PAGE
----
Show Hide image

A tale of three parties: Laurie Penny sobers up over Labour

The British left is finally knocking back the Alka-Seltzer of humility and stumbling to its feet.

Manchester, 2008. With the financial edifices of Wall Street and the City of London tumbling like dominoes, the Labour Party faithful have gathered at the annual New Statesman conference reception at to soak away their panic. In the grand, high-ceilinged ballroom of the town hall, the old neoliberal certainties are dissipating like chill vapour: the one question on everyone's lips is whether David Miliband, a man who ideologically and personally resembles the banana-grasping voodoo corpse of Blairism left to rot in a pool of inertia for two years, will make a bid for the leadership and reanimate the only model of electoral success the left has known in the past generation.

Meanwhile, a young cabinet minister with an awkward haircut, who is at this point most famous for not being David Miliband, takes the platform to deliver some calming platitudes. Miliband minor's soothing quips about the humiliations of being a younger brother fall on dull ears. Everyone is more intent on drinking hard -- drinking with the cheery desperation that only the British can muster when the streets are on fire and the bar is free.

Fast forward to Brighton, 2009. In the dying days of the last Labour administration, the great and good of the British left have once more gathered at the New Statesman party to drown their sorrows. The recession has hit hard, and nobody now believes that Labour will win the next election; privately, there are many who suspect that it might not deserve to win. The corporate lounge at the soulless seafront hotel gradually fills with bewildered delegates, drifting through the glass doors in ones and twos with the shellshocked expressions of war refugees. The room is too bright, full of static and suspicion; knots of gossip and weary recrimination cluster in the corners of the party. It's like the disco at the end of the world.

The speaker this year is David Miliband, but unfortunately, just as he is ushered onto the stage, somebody brings out the booze. The party faithful charge across the crackling carpet towards the bar like victims of a natural disaster mobbing a Red Cross van, only with substantially less dignity. Nobody listens to Miliband Major, and why would they? The jaws of the credit crunch are snapping shut, and Torygeddon is approaching: not even Blairism can save us now.

Fast forward to this weekend: it's the 2010 Labour Party conference, and we're back in at the same party, in the same lofty setting as 2008 -- the decadent Victorian granite of Manchester Town Hall. And this time, everybody is waiting for Ed Miliband. The shy junior cabinet minister from 2008 has just been anointed leader of the Labour Party in a nail-biting victory over his elder brother, the heir apparent, we have watched his strange rubbery face on the front pages and ubiquitous television screens for 24 hours, and now we are waiting anxiously for Ed like schoolgirls waiting for their prom date to arrive.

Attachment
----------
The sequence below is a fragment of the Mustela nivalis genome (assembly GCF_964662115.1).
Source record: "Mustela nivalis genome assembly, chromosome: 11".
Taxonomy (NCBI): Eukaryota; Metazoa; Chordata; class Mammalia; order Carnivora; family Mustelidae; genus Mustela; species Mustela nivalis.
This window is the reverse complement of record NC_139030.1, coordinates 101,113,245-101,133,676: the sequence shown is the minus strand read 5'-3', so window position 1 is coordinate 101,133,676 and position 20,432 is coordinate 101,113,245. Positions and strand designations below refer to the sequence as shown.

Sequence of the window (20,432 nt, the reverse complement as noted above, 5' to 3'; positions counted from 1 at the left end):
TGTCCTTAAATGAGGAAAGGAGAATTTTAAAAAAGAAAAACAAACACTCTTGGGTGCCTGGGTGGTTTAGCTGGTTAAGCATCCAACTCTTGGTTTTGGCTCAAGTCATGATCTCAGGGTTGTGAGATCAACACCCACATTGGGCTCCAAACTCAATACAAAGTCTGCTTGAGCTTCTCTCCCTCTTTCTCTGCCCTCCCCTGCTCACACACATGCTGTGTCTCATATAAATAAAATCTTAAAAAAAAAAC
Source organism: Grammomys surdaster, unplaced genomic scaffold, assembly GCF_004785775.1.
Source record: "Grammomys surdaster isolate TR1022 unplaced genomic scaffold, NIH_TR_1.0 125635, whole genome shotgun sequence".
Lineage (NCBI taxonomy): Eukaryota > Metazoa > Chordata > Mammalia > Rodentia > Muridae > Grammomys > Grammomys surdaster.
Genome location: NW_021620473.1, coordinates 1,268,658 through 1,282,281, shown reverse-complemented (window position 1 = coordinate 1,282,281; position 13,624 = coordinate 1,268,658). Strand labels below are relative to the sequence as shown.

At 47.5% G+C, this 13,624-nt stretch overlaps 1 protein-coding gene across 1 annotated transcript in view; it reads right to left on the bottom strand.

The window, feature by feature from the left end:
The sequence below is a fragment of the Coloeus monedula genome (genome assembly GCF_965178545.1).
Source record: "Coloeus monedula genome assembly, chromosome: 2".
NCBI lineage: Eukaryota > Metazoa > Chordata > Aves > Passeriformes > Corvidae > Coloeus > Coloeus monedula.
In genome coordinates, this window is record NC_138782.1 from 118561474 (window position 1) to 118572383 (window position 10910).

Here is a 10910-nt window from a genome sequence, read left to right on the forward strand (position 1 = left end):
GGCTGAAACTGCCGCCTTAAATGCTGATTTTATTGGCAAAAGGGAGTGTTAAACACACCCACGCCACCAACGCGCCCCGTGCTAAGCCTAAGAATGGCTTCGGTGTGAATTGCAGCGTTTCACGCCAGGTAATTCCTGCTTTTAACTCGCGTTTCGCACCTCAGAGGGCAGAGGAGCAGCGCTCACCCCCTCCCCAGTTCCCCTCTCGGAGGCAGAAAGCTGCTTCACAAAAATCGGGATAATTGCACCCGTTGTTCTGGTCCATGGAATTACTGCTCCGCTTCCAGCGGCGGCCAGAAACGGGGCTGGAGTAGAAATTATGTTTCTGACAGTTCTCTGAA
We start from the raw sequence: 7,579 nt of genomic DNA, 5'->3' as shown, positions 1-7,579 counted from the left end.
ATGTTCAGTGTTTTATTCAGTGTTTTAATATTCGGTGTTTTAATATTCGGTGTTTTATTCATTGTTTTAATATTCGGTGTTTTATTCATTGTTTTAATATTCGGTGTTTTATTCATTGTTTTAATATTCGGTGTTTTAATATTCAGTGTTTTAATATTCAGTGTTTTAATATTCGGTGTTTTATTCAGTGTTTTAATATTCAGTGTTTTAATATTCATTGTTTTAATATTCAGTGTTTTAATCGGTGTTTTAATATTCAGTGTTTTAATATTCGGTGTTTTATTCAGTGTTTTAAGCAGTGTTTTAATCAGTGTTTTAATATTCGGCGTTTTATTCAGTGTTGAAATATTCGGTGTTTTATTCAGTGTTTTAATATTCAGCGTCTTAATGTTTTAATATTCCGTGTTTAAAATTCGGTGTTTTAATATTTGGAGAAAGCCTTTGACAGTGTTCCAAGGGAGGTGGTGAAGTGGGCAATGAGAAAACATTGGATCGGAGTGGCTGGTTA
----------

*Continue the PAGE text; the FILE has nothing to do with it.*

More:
When he finally does arrive, flanked by beaming young volunteers who have just been elevated to the status of political flunkies, a spontaneous cheer erupts: a triumphant, rather irreverent cheer, peppered with whoops and wolf-whistles. Ed Miliband is manifestly not the revivified corpse of Blairism -- instead, even with the heady flush of new leadership, he still calls to mind the dorky, swotty kid at the back of the class to whom, for some indefinable reason, nobody has paid much attention. Until now.

Ed takes the stage and tells us, with a rather sad smile and not a hint of swagger, that he wants the Labour Party to change. He wants the Labour Party to show humility over its past mistakes, and to "question old truths". He wants the Labour party to be the "natural home" for the next generation of activists, in part because it is young volunteers who have made his campaign such a success. He wants the party to unite, to abandon factionalism, and most of all -- more than anything -- he wants "change". Unlike the smooth, polished Anglo-American political salesmen of the post-crash era, you suspect that he actually means it.

It is perhaps a testament to how comfortable the Labour Party has become with hierarchy and privilege that the sudden leadership of Ed Miliband -- who is, after all, not an outsider but a son of leafy North London from a distinguished Labour lineage, whose only claim to political insurgency is that he is not the elder brother -- should have so shaken the party faithful. In a truly radical party, this would not have been so stunning a change of direction, but New Labour has not been truly radical for many years.

Expectations were low, and this is enough; it's enough to tremble the foundations of the British left and disturb its stagnant, hierarchial customs, so reliant on anointed heirs and settled successions of power. The gathering at the New Statesman party is suffused with panicked excitement. The delegates are behaving like a group of normally compliant school pupils in an empty classroom, when someone unexpected -- say, the dorky kid at the back of the class -- has just got up from his place and sat down in the teacher's chair. It's a scandalous, it's thrilling, it's surely against the rules!

The overwhelming impression is that anything could happen, and the room bubbles with breezy expectation and just a suggestion of naughtiness. Personal and political seductions are attempted; old friendships and alliances are rekindled. Delegates flirt, make eyes at one another and have meaningful discussions about the living wage and progressive taxation over glasses of orange juice, the boozing less frantic than in previous years.